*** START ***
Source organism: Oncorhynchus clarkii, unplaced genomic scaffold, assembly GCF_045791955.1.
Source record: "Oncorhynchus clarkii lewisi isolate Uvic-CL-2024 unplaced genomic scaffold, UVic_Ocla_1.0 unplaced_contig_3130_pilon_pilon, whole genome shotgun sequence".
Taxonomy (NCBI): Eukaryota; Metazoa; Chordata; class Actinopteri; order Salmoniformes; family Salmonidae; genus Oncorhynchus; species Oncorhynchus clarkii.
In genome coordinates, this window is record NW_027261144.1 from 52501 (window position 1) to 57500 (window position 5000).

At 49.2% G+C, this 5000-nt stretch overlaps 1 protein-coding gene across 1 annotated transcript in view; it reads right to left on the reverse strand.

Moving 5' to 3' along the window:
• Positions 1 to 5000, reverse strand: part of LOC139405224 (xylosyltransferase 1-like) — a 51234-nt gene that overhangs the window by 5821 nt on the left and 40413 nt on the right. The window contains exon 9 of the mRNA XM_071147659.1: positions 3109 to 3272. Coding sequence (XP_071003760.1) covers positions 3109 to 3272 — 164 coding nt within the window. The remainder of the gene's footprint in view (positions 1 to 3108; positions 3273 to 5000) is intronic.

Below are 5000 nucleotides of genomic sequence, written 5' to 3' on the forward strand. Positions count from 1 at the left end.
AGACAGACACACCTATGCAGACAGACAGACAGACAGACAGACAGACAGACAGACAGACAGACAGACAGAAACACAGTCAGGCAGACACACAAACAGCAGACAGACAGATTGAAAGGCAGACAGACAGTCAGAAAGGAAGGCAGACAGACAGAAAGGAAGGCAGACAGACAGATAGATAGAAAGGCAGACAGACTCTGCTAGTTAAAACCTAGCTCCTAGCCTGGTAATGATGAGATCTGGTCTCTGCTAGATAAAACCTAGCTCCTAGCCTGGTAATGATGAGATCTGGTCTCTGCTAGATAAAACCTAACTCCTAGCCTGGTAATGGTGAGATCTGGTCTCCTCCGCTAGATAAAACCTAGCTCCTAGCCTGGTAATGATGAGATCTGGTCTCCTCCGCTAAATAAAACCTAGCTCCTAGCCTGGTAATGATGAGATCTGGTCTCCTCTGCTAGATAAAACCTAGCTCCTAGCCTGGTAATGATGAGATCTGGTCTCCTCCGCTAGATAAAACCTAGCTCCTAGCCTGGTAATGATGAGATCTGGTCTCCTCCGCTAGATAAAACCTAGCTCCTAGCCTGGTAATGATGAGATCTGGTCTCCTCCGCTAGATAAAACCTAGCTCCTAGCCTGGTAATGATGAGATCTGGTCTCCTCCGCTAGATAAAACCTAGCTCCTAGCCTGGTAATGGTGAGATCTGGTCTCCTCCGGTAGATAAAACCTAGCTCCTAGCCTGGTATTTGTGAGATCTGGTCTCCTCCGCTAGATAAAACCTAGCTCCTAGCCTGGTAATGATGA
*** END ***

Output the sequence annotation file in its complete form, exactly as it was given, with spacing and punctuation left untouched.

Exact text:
Source organism: Oncorhynchus clarkii, unplaced genomic scaffold, assembly GCF_045791955.1.
Source record: "Oncorhynchus clarkii lewisi isolate Uvic-CL-2024 unplaced genomic scaffold, UVic_Ocla_1.0 unplaced_contig_3130_pilon_pilon, whole genome shotgun sequence".
Taxonomy (NCBI): Eukaryota; Metazoa; Chordata; class Actinopteri; order Salmoniformes; family Salmonidae; genus Oncorhynchus; species Oncorhynchus clarkii.
In genome coordinates, this window is record NW_027261144.1 from 52501 (window position 1) to 57500 (window position 5000).

At 49.2% G+C, this 5000-nt stretch overlaps 1 protein-coding gene across 1 annotated transcript in view; it reads right to left on the reverse strand.

Moving 5' to 3' along the window:
• Positions 1 to 5000, reverse strand: part of LOC139405224 (xylosyltransferase 1-like) — a 51234-nt gene that overhangs the window by 5821 nt on the left and 40413 nt on the right. The window contains exon 9 of the mRNA XM_071147659.1: positions 3109 to 3272. Coding sequence (XP_071003760.1) covers positions 3109 to 3272 — 164 coding nt within the window. The remainder of the gene's footprint in view (positions 1 to 3108; positions 3273 to 5000) is intronic.

Below are 5000 nucleotides of genomic sequence, written 5' to 3' on the forward strand. Positions count from 1 at the left end.
AGACAGACACACCTATGCAGACAGACAGACAGACAGACAGACAGACAGACAGACAGACAGACAGACAGAAACACAGTCAGGCAGACACACAAACAGCAGACAGACAGATTGAAAGGCAGACAGACAGTCAGAAAGGAAGGCAGACAGACAGAAAGGAAGGCAGACAGACAGATAGATAGAAAGGCAGACAGACTCTGCTAGTTAAAACCTAGCTCCTAGCCTGGTAATGATGAGATCTGGTCTCTGCTAGATAAAACCTAGCTCCTAGCCTGGTAATGATGAGATCTGGTCTCTGCTAGATAAAACCTAACTCCTAGCCTGGTAATGGTGAGATCTGGTCTCCTCCGCTAGATAAAACCTAGCTCCTAGCCTGGTAATGATGAGATCTGGTCTCCTCCGCTAAATAAAACCTAGCTCCTAGCCTGGTAATGATGAGATCTGGTCTCCTCTGCTAGATAAAACCTAGCTCCTAGCCTGGTAATGATGAGATCTGGTCTCCTCCGCTAGATAAAACCTAGCTCCTAGCCTGGTAATGATGAGATCTGGTCTCCTCCGCTAGATAAAACCTAGCTCCTAGCCTGGTAATGATGAGATCTGGTCTCCTCCGCTAGATAAAACCTAGCTCCTAGCCTGGTAATGATGAGATCTGGTCTCCTCCGCTAGATAAAACCTAGCTCCTAGCCTGGTAATGGTGAGATCTGGTCTCCTCCGGTAGATAAAACCTAGCTCCTAGCCTGGTATTTGTGAGATCTGGTCTCCTCCGCTAGATAAAACCTAGCTCCTAGCCTGGTAATGATGA